data class Node (var value:Int, var next: Node? = null)
class NewList{
    var head:Node? = null
    fun frontInsert (item:Int) {
        head = Node(item, head)

    fun append(value:Int) {
        val newvalue = Node(value)
        if (head == null) {
            head = newvalue
        } else {
            var current:Node = head

            while (current.next != null) {
               current = current.next
            current.next = newvalue

Memory ‘Leaks’ and the Heap

Global memory is allocated once, and exists for the entire program. It does not grow in size or reduce size. Stack memory usage increases with every function call, but then automatically has a corresponding matching reduction of size at the end of the function.

Heap memory use is increased with every call to ‘malloc‘ as objects are created, so the longer a program runs, the more calls to ‘malloc‘, the more heap memory a program could need. Like stack memory, heap memory also must released to be reused once it is no longer needed. Stack memory is released at function end, but for heap memory, the whole idea is that it can exist for a longer time. So how does the memory become free again? Well, in ‘C’ there is an explicit ‘free‘ function. Unlike stack memory, the release of the heap memory is not automatic, so care has to be taken with languages such as ‘C’ to ensure every ‘malloc‘ has a matching ‘free‘.

// code to allow for returning the memory from above 'C' code
void showAndDeleteList (list lst) {
    assert(lst != NULL);
    int count = 0;
    link current = lst->head;
    link old;

    while (mylink != NULL) {
        printf("%d ",current->value);
        old = current;
        current = current->next;

Code which may be called repeatedly during the running of a program, that does not free memory that has been allocated, will eventually result in the computer running out of available memory. As available memory decreases, the computer will become slow as it tries to work with ever reducing working memory. A failure to free memory that has allocated via ‘malloc’ is called a memory leak.

Garbage Collection

Python and Kotlin programs call malloc automatically in the background. It follows they must also call ‘free‘ automatically in the backgroud as well. The automated calling of ‘free‘ for objects or other memory in the heap once the memory is no longer required is called ‘garbage collection‘. Both Kotlin and Python have automated garbage collection, which means normal code should not try to manually garbage collect.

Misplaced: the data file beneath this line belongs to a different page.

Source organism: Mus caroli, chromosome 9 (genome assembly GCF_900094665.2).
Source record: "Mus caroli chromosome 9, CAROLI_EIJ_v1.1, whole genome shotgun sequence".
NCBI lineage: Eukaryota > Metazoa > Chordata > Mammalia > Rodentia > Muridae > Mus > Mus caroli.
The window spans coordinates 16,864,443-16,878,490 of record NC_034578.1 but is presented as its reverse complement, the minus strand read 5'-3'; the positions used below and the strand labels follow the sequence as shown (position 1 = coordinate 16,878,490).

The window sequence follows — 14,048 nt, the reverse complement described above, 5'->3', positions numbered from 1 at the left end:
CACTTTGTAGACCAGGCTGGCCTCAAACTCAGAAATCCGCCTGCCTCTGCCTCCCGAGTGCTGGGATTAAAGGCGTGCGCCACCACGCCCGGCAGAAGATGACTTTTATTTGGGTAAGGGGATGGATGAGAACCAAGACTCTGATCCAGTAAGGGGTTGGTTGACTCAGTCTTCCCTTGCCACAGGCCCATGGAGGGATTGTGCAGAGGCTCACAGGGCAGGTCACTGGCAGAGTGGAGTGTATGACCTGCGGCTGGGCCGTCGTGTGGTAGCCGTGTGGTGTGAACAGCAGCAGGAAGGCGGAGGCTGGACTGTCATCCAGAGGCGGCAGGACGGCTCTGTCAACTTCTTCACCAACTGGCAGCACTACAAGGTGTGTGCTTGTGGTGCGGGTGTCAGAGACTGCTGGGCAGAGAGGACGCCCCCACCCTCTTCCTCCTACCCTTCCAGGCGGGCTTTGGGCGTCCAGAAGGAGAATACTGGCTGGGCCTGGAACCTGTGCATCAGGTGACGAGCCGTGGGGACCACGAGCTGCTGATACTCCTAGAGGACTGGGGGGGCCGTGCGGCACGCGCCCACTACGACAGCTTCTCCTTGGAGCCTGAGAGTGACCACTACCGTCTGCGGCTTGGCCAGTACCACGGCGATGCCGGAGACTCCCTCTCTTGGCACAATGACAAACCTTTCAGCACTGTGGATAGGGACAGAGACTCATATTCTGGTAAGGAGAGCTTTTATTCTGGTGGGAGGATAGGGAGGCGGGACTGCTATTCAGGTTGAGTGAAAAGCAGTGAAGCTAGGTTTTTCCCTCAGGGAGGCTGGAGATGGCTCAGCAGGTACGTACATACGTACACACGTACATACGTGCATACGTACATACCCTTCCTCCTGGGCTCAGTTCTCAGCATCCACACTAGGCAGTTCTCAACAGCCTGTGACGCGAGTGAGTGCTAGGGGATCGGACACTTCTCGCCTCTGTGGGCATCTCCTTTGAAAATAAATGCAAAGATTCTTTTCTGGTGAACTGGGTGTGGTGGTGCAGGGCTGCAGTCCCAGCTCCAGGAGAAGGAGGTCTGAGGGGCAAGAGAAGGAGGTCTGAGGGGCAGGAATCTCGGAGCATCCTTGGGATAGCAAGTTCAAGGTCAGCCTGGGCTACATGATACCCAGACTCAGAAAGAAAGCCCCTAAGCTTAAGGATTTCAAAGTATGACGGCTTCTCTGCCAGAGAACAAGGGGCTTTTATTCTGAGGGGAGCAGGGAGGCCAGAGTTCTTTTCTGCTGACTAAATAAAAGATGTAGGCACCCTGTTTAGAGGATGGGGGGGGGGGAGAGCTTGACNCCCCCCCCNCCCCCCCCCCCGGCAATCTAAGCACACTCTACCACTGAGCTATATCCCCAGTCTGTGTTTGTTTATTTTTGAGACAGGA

class Node:

    def __init__(self, value, next=None):
        self.value = value
        self.next = next 
        print("node init.")

    def __del__(self):
        print(f"Destructor, node {self.value} destroyed!")
>>> a=Node(5)
node init.
>>> b=a  # not a copy, but the same node
>>> del a  # no destructor yet, because there is another reference
>>> del b
Destructor, node 5 destroyed!

The ‘__del__‘ method is only called when the last reference to the Node(5) is removed, when garbage collection happens. ‘del a‘ does not garbage collect the Node(5) referenced by ‘a‘, it just stops ‘a‘ having a value. Only when the last reference to Node(5) is removed does garbage collection happen. This means that you cannot directly free up the memory, and a program must rely on Python freeing the memory when objects are no longer referenced.

Here is another example, where ‘a‘ is simply set to a new value. Again, the Node() is no longer referenced, so '__dell__‘ is called.

node init.
>>> a=0  # anything that deletes all references to Node() calls __del__
Destructor, node 7 destroyed!

Also note it is not good practice to call '__dell__‘ methods directly, as the results can be strange as seen below.

>>> # dont call __del__() directly!
>>> a=Node(3)
node init.
>>> a.__del__()
Destructor, node 3 destroyed!
>>> a.__del__()
Destructor, node 3 destroyed!
>>> a
Destructor, node 3 destroyed!
<__main__.Node object at 0x0000025599D04D30&gt;
&gt;&gt;&gt; a
<__main__.Node object at 0x0000025599D04D30&gt;
&gt;&gt;&gt; a
<__main__.Node object at 0x0000025599D04D30&gt;
&gt;&gt;&gt; a.value
&gt;&gt;&gt; del a
Destructor, node 3 destroyed!

Kotlin has no equivalent to the ‘del‘ statement, but it does have an equivalent to the ‘__dell__()’ method, which is the finalise method as in the example below.

data class Node (var value:Int, var next: Node? = null){

        protected fun finalize() {
            // finalization logic

Note that finalise() dependent on the JVM garbage collector making it difficult to predict when finalise will be called, and in fact is not guaranteed to be called at all, and is available only in JVM version of Kotlin. In summary, using finalise is not recommended at all.


While it is of clear value to understand the concept of the heap, and that most objects will automatically be stored in the heap, in practice when programming in Kotlin or Python those concepts can be kept in the background. It is all handled automatically and best left that and only be considered for applications strangely using too much memory or behaving strangely. In most Python and Kotlin software, every things is done automatically and only creating and finalise methods to bother with are init methods, plus ‘__post_int__()‘ for Python data classes and constructors for Kotlin.

The heap is an overhead. For most applications, that overhead is completely secondary to keeping algorthims efficient, and the rare applications where the overhead does matter should not be written in Python at all, but rather ‘C’, or another native code language. With Kotlin native techniques do allow restricting heap usage to where it is needed, as opposed to where it is providing flexibilty will not be used and should be traded for speed.